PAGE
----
She glared up. “I ain’t a child.”
“In my house, I judge such things,” She watched the girl for a moment. Reyza shifted her weight, hip cocking to one side, vibrating with tension even as she tried to appear casual. “Why are you here?” Ashabel repeated.
“Heard you protect people,” Reyza muttered. “Women.”
“Some of them. Why are you here?”
“I…” her eyes roamed away to the side, wandering over shelves of spices and sacks of flour. Ashabel moved to place herself back in the path of her gaze. The girl’s eyes fidgeted upward. “I killed a man,” Reyza grunted. “All right?”
Zaira swallowed with difficulty, hand flying to her mouth. She glanced up the hall, checking the fall of the curtains to the salon.
Ashabel raised one fine brow. “And why are you here? Look in my eyes.”
The girl set her jaw, yellowed teeth showing as her lips pulled back. “I had to!” she told the floor.
“Say it to my eyes,” Ashabel said. “Why are you here?”
“Why d’you keep asking that?” she snapped back. Her arms unwrapped, hands curling into brown, scarred fists. She was trembling, head to heels.
“Because you have not yet answered. Zaira?” she said, eyes flickering to her, “Please go attend to our guests.”
“Yes, Milady,” she whispered, and scurried away.
Ashabel gathered her gown in one hand, holding it off the floor as she bent like a willow, placing her eyes at level with Reyza’s. “Why are you here?” she said, softly. “Nothing you tell me shall pass my lips. Not to anyone outside. Not to anyone within. I die with it unspoken, if that should be your will.”
Reyza blinked rapidly. “He said he loved me,” she rasped, face twisted with loathing. “Wouldn’t stop following me. I was afraid to go outside. Afraid to sleep. I told the watch and they… they asked what I’d done. How I’d dressed. Was I sure I hadn’t – hadn’t led him on.” She huffed out one brief, prideful sob, and swiped roughly at her spilling eyes. “I never.”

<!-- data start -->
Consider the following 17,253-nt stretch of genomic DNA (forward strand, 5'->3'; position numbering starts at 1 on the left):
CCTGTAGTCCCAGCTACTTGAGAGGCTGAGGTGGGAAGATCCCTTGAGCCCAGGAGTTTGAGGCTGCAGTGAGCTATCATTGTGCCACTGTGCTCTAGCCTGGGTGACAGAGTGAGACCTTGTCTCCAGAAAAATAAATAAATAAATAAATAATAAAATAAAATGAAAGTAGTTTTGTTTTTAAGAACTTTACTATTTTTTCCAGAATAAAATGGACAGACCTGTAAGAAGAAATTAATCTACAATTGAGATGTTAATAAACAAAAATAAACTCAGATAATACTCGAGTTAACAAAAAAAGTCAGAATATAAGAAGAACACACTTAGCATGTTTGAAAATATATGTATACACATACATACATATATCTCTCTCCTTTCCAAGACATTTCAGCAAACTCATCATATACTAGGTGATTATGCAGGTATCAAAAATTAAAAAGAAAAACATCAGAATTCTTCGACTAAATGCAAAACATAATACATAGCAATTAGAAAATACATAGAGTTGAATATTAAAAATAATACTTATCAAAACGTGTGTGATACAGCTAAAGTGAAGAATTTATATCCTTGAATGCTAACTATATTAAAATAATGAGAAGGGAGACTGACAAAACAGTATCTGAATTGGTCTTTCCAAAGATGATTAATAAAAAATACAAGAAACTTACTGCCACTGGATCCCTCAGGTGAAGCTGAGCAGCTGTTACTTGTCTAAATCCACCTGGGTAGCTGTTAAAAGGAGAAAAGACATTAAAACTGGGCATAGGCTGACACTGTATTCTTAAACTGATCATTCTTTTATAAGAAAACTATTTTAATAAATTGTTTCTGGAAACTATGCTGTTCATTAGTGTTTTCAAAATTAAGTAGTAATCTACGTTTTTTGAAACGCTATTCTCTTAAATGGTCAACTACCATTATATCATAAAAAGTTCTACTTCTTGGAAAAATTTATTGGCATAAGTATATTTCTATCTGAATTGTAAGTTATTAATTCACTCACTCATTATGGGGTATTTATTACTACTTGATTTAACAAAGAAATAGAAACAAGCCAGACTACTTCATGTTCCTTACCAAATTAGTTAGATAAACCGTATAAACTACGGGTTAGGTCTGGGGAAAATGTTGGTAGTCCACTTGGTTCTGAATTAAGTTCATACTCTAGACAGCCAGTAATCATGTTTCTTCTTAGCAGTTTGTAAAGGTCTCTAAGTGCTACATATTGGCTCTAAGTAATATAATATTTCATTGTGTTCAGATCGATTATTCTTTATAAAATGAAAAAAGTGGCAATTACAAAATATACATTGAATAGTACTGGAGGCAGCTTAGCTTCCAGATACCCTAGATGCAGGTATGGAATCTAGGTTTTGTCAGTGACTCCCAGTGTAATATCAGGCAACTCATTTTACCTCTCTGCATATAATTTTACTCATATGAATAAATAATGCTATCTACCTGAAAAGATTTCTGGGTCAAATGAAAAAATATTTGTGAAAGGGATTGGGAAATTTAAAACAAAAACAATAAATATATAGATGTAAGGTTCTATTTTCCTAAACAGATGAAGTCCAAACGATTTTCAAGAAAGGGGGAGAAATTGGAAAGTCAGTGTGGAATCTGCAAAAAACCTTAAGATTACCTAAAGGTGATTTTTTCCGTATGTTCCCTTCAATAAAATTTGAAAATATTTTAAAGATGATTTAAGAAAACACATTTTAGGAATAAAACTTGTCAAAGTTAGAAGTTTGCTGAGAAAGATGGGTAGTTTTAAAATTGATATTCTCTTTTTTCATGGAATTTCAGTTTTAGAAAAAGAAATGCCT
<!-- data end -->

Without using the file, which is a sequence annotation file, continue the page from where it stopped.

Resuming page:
“Look in my eyes,” Ashabel said. “There is no one here but us two. Why are you here?”
“I was alone,” she said, the corners of her mouth quivering and collapsing. “He stood too close. He was too tall. I told him I wanted to leave. He asked me w-why. Why I wouldn’t– he said he loved me. Said he was n-nice. Nice man. N-never hurt me.”
Reyza screwed her eyes closed and shivered, shoulders drooping.
“Shall I hold your hand?” Ashabel said, softly.
Reyza’s chin lifted. Her fists rose infinitesimally. “Ain’t no child,” she grated.
Ashabel nodded. “Why are you here, Reyza?”
“When he touched me, I hit him. H-hard as I could. Much as I could. He hit back, and… I, I, I don’t. Don’t know,” her teeth chattered. “I got dizzy. Everything was… There was blood. Blood on the stones.” She flushed with revulsion and shame.
“Enough,” Ashabel straightened, placing a stilling hand lightly on one trembling shoulder. “Thank you. I know that was difficult. I am sorry. Please wait a moment.” She stepped away, and saw, in the corner of her eye, Reyza sliding quietly towards the door to the alley. “Darling,” she called softly, “we will shelter you.”
Reyza nodded, turning her back, hands moving at her eyes.
She strode up the hall, carefully avoiding the grease spots, breathing in scents of onion and ginger. The heavy curtain parted soundlessly, sending her into the dimness of the salon. She blinked away the blindness and found Zaira by the bar, smiling at an older man over mancala cups. Ashabel glided to her side, smiling and nodding to the men at nearby tables.
“You pardon, Sir,” Ashabel bowed to the Zaira’s partner. “Might I have a word with Zaira?”
“Of course, of course,” he wuffed through his whiskers. “Anything you need, Lady Ashabel.”
She favored him with a ravishing smile. “Zaira, my love, might we speak in the kitchen?”
“Of course, Milady.” Zaira bowed to her partner. “My apologies, Sir. I will return as soon as I may.”
The passed back through the music and laughter, into sunlight and spice. As soon as the curtains were arranged, Ashabel turned briskly. “Take the young lady to guest quarters. Draw her a hot bath. Let her soak as long as she wishes. Ask her no questions. Burn her old clothes.” She thought a moment, then added, “Bring towels and clothes for her, but wait outside. Do not enter without her permission. Just… be available if she calls.”
Zaira nodded. “What about my guest?”
“I shall finish your game. I am certain I can find… some way to make it up to him.”
“Yes, Milady.” She hesitated, fidgeted.
“You have a question?” Ashabel prodded.
Zaira blushed and bobbed her head. “Your pardon, Milady, but… what will we do if the watch comes looking?”
“Ah,” Ashabel smiled. “Leave that to me, darling.”